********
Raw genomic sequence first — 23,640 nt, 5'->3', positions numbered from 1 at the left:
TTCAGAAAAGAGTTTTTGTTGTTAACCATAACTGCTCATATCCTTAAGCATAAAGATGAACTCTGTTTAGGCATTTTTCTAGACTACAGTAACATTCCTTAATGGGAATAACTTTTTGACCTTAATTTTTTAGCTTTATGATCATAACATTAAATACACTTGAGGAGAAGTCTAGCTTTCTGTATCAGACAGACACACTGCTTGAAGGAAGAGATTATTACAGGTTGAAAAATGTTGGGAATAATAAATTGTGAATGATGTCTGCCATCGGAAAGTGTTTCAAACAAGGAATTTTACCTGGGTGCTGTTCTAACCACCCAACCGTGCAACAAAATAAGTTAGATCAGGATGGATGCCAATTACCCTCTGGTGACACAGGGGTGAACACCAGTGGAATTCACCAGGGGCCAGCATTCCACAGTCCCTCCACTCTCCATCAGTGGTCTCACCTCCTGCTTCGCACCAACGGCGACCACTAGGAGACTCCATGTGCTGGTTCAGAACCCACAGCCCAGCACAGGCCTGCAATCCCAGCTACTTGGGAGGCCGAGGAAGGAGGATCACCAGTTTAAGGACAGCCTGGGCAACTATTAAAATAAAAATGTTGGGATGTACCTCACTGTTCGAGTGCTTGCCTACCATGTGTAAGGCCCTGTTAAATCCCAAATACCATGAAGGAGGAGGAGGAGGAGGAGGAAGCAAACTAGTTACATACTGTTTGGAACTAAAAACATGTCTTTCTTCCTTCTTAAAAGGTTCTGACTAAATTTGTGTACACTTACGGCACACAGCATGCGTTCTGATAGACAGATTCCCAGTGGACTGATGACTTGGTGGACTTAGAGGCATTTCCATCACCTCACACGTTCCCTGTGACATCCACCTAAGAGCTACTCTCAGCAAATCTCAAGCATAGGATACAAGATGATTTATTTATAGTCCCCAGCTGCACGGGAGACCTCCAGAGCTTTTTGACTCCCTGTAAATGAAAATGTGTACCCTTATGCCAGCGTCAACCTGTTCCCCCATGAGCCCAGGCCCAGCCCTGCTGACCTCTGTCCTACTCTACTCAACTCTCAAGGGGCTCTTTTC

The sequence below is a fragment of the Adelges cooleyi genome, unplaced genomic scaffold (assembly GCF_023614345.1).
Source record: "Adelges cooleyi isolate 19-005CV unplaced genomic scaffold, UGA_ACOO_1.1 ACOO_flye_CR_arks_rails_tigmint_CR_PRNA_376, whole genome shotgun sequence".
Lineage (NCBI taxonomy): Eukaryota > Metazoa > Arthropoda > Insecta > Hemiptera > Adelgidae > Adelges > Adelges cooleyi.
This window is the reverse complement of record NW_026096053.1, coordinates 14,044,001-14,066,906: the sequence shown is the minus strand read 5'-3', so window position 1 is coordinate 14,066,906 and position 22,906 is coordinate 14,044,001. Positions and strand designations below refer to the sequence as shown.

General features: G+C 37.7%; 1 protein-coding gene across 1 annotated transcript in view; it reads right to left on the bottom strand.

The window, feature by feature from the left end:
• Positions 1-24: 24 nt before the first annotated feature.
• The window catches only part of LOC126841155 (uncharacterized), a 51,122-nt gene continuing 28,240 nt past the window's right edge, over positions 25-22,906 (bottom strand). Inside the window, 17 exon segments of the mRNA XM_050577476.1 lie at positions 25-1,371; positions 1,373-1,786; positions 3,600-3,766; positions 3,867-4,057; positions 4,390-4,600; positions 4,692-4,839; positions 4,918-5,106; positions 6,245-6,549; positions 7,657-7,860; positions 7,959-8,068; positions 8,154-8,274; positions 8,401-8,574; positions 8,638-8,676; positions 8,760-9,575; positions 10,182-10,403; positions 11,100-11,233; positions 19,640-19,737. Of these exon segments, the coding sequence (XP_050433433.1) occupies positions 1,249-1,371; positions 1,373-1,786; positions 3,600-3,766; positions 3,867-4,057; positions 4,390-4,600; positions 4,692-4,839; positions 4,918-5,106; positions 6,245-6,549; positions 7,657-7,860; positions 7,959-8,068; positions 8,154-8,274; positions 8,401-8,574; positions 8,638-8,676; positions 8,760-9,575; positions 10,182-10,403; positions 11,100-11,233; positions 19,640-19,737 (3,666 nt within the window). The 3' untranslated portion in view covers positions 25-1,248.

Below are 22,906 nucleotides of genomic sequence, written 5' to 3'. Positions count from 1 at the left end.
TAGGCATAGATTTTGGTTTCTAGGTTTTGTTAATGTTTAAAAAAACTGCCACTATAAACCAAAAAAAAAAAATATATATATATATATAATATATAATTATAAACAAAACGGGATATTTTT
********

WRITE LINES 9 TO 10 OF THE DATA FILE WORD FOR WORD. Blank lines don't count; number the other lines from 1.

• Positions 1-24: 24 nt before the first annotated feature.
• The window catches only part of LOC126841155 (uncharacterized), a 51,122-nt gene continuing 28,240 nt past the window's right edge, over positions 25-22,906 (bottom strand). Inside the window, 17 exon segments of the mRNA XM_050577476.1 lie at positions 25-1,371; positions 1,373-1,786; positions 3,600-3,766; positions 3,867-4,057; positions 4,390-4,600; positions 4,692-4,839; positions 4,918-5,106; positions 6,245-6,549; positions 7,657-7,860; positions 7,959-8,068; positions 8,154-8,274; positions 8,401-8,574; positions 8,638-8,676; positions 8,760-9,575; positions 10,182-10,403; positions 11,100-11,233; positions 19,640-19,737. Of these exon segments, the coding sequence (XP_050433433.1) occupies positions 1,249-1,371; positions 1,373-1,786; positions 3,600-3,766; positions 3,867-4,057; positions 4,390-4,600; positions 4,692-4,839; positions 4,918-5,106; positions 6,245-6,549; positions 7,657-7,860; positions 7,959-8,068; positions 8,154-8,274; positions 8,401-8,574; positions 8,638-8,676; positions 8,760-9,575; positions 10,182-10,403; positions 11,100-11,233; positions 19,640-19,737 (3,666 nt within the window). The 3' untranslated portion in view covers positions 25-1,248.